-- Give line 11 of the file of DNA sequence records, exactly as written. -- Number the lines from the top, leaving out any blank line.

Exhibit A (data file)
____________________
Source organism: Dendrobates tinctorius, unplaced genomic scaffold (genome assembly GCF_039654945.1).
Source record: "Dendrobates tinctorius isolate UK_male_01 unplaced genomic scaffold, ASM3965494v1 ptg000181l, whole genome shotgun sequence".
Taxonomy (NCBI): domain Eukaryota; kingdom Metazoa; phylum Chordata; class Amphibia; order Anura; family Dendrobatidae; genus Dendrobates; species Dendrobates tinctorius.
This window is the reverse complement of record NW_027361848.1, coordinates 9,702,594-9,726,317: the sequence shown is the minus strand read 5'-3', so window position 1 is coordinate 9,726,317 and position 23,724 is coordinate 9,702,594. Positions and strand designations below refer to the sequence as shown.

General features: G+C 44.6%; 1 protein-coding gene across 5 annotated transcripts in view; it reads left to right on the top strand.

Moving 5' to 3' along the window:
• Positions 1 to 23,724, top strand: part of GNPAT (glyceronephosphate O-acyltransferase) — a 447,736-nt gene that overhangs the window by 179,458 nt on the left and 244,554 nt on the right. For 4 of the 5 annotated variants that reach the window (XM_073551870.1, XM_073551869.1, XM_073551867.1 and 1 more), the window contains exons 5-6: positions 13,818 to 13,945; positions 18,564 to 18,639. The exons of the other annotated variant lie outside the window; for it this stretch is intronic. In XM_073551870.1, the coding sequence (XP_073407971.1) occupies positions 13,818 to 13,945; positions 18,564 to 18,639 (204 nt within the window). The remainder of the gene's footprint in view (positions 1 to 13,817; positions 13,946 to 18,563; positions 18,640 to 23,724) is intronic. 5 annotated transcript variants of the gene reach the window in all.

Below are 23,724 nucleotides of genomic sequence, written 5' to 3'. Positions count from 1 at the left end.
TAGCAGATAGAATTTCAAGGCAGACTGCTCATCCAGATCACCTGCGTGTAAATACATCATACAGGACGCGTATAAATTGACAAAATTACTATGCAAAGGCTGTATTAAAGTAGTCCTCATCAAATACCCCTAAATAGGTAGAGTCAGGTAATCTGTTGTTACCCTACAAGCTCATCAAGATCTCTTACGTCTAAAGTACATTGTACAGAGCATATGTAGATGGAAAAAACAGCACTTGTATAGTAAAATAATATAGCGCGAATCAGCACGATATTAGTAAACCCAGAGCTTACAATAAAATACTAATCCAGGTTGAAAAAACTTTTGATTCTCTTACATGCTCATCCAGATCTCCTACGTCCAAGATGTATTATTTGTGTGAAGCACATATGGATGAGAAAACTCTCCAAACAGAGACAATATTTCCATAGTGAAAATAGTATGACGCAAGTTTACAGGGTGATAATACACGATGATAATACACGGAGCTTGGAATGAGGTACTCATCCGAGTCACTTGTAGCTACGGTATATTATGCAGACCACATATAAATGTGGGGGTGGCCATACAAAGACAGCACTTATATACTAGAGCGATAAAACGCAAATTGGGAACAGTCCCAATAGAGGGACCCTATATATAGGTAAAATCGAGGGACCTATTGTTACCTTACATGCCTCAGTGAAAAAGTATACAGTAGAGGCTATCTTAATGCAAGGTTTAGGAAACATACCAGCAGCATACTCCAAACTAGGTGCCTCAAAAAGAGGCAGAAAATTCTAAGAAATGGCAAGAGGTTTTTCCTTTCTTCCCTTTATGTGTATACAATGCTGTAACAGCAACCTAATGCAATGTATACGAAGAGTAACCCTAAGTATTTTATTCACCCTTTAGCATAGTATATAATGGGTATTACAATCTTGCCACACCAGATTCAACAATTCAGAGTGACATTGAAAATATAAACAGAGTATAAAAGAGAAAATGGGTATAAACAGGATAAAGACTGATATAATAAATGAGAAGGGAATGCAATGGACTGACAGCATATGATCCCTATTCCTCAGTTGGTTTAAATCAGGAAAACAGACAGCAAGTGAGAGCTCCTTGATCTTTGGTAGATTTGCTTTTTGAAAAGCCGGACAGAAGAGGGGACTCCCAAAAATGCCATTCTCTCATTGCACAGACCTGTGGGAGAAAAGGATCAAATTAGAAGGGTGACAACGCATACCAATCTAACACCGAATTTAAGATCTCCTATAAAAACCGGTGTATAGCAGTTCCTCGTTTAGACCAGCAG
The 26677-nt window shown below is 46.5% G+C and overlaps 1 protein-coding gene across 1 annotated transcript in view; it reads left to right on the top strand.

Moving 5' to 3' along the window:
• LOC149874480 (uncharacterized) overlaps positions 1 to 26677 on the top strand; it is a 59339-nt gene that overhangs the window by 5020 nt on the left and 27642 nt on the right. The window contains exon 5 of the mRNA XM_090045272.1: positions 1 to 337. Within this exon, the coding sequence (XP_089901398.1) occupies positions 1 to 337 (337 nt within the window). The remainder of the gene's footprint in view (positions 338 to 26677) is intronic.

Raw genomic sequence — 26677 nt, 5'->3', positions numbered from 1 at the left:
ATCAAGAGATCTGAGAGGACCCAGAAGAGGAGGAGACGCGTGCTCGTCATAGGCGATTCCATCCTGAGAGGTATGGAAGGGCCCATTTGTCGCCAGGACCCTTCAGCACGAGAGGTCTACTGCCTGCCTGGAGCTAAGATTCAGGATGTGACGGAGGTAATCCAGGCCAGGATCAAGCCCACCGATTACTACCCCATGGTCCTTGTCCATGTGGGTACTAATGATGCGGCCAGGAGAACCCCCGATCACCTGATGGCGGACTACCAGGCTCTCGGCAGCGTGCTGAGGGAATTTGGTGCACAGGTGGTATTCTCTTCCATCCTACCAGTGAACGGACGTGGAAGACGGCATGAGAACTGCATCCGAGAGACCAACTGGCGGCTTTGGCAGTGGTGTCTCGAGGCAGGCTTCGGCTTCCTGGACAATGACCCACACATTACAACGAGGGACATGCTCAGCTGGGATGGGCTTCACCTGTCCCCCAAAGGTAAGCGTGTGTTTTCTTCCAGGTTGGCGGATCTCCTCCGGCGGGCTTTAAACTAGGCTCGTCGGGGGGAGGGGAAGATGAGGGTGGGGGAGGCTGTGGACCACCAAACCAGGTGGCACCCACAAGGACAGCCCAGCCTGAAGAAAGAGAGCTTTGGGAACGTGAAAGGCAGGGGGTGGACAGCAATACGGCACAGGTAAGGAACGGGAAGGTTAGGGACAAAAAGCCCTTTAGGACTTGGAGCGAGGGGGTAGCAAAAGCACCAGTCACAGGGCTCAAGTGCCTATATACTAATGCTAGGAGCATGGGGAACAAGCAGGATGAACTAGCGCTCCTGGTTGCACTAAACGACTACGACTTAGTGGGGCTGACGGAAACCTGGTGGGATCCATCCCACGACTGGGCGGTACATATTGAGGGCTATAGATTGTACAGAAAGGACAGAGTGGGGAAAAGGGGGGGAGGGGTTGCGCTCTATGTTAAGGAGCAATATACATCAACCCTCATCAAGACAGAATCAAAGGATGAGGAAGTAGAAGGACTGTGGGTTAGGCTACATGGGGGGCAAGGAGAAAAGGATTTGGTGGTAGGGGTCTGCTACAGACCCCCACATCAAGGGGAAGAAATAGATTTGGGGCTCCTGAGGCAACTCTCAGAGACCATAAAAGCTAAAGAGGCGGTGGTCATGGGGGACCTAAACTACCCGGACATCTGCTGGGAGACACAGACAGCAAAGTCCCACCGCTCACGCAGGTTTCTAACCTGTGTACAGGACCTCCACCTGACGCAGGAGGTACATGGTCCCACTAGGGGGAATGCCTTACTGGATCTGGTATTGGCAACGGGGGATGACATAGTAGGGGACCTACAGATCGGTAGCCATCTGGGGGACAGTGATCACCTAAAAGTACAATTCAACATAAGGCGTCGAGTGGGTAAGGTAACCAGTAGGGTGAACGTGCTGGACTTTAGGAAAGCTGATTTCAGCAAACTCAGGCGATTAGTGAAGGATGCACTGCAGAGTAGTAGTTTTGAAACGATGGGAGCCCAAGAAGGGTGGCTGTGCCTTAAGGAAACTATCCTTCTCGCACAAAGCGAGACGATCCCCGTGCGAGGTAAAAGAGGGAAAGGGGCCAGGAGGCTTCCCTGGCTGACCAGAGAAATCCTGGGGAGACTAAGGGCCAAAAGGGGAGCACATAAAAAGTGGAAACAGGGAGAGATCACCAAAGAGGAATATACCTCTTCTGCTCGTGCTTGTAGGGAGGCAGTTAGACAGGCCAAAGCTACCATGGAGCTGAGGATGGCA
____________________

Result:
Moving 5' to 3' along the window: